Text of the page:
From there on the idea of their own weakness was lodged in Liverpool’s heads and the rampaging Lukaku could see that it was his for the taking. Again on 24 minutes it was another ball launched by De Gea and another header won by Lukaku, this time it fell to his feet and he pushed Emre Can away like the archetypal competitive father with a serious weight advantage. At first it fell to Juan Mata but Virgil Van Dijk got a block to the ball that broke left for Rashford to finish again.
Mourinho said he substituted his young striker, booked for a bad tackle on James Milner, because he feared losing him to a red card. Mourinho added he was worried that the referee Craig Pawson had heard Neville’s half-time verdict that Rashford should have been dismissed.
Jose Mourinho doesn’t care what the people say
“The first half United half, the second Liverpool. Our first half was with goals and danger and I don’t know what could happen if Mata scored that fantastic goal for 3-0. In my opinion Liverpool controlling with the ball, United controlling without. I don’t remember David having a save, or any dangerous situations. We pushed them for more but our team was always in control and even in set pieces, dangerous situations in last parts of the game so I think we deserve.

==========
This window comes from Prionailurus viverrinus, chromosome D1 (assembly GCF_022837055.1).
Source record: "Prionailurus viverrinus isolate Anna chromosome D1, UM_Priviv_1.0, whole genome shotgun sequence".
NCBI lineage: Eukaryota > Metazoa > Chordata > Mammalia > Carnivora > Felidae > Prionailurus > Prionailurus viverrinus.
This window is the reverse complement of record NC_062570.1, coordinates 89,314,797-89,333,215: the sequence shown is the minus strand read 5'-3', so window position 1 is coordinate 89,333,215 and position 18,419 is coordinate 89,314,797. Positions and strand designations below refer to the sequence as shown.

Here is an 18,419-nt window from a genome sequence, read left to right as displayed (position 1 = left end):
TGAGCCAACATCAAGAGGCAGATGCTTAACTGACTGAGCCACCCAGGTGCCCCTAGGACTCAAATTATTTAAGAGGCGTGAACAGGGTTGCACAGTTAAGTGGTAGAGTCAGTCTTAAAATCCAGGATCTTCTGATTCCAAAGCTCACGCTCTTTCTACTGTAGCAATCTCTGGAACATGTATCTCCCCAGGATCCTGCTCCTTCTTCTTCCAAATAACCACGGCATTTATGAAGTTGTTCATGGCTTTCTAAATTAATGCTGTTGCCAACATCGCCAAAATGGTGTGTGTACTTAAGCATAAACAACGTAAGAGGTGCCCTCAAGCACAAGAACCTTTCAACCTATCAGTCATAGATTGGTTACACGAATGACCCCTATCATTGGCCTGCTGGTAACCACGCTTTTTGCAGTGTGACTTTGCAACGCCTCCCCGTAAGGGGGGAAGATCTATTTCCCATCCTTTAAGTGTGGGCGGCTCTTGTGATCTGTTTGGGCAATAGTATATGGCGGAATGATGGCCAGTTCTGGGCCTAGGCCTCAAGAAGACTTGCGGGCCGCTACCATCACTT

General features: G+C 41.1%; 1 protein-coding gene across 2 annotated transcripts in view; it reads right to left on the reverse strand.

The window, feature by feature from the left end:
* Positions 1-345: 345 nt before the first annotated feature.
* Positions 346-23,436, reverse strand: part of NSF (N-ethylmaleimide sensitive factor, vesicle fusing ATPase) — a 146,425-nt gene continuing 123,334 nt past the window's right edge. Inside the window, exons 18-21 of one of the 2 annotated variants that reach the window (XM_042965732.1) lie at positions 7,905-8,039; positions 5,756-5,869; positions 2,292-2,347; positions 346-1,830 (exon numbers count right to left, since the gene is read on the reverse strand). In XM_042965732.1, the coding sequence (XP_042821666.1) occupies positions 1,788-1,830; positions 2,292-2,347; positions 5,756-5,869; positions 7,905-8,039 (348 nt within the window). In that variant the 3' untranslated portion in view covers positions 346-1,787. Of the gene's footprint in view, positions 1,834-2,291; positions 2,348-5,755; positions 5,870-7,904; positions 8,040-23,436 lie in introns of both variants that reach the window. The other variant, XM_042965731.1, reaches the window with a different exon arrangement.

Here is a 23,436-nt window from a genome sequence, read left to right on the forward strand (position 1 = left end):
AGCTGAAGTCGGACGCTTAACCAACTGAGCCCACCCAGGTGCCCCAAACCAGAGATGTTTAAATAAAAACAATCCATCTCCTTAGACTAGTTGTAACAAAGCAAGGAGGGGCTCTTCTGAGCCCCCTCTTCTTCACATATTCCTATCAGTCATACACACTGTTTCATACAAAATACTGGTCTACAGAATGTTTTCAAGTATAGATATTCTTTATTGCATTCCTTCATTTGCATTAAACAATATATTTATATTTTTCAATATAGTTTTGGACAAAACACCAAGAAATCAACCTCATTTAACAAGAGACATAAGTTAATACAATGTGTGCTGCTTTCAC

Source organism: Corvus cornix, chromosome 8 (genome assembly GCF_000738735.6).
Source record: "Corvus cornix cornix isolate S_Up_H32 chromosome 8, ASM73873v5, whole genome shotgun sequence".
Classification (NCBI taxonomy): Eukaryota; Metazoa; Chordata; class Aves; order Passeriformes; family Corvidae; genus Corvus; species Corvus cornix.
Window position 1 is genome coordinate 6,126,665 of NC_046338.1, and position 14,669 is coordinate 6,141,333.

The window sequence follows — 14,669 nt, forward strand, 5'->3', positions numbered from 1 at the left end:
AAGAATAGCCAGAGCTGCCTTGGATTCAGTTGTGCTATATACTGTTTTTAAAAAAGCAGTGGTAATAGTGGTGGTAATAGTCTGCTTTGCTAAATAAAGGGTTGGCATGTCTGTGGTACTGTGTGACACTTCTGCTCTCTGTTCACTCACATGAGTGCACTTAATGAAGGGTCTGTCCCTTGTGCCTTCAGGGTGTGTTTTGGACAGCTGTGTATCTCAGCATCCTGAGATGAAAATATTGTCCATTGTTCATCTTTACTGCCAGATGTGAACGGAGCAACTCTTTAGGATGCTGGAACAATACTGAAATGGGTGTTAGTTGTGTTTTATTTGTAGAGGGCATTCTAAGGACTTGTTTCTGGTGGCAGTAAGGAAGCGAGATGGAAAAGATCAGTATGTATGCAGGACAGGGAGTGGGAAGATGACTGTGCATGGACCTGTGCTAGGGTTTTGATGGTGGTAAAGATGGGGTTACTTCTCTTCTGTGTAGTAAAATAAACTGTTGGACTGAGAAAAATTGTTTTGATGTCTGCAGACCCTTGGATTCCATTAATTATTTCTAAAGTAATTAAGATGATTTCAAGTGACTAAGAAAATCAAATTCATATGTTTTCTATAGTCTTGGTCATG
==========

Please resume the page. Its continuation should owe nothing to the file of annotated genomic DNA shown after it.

“You can be in control by not having the ball. Against Liverpool if you play bad when you have the ball you can be in trouble. I can’t tell you this was a plan, no, they pushed us so credit to them but our full-backs defend very well the inside, our wingers sacrifice to control. They swap their full-backs to go forward and so I think it was a complete performance.
“Even if people don’t think we deserve, I don’t care! Let’s go home, three points.
“If it goes wrong people will say wrong decisions. My intention was to give a direct opponent to feel the pressure of a player who is faster and create problems going behind the defence. If he didn’t score people would probably say it didn’t work.
“I don’t care what people say. I’m sure. I’m tired, we have a match on Tuesday, I don’t care.”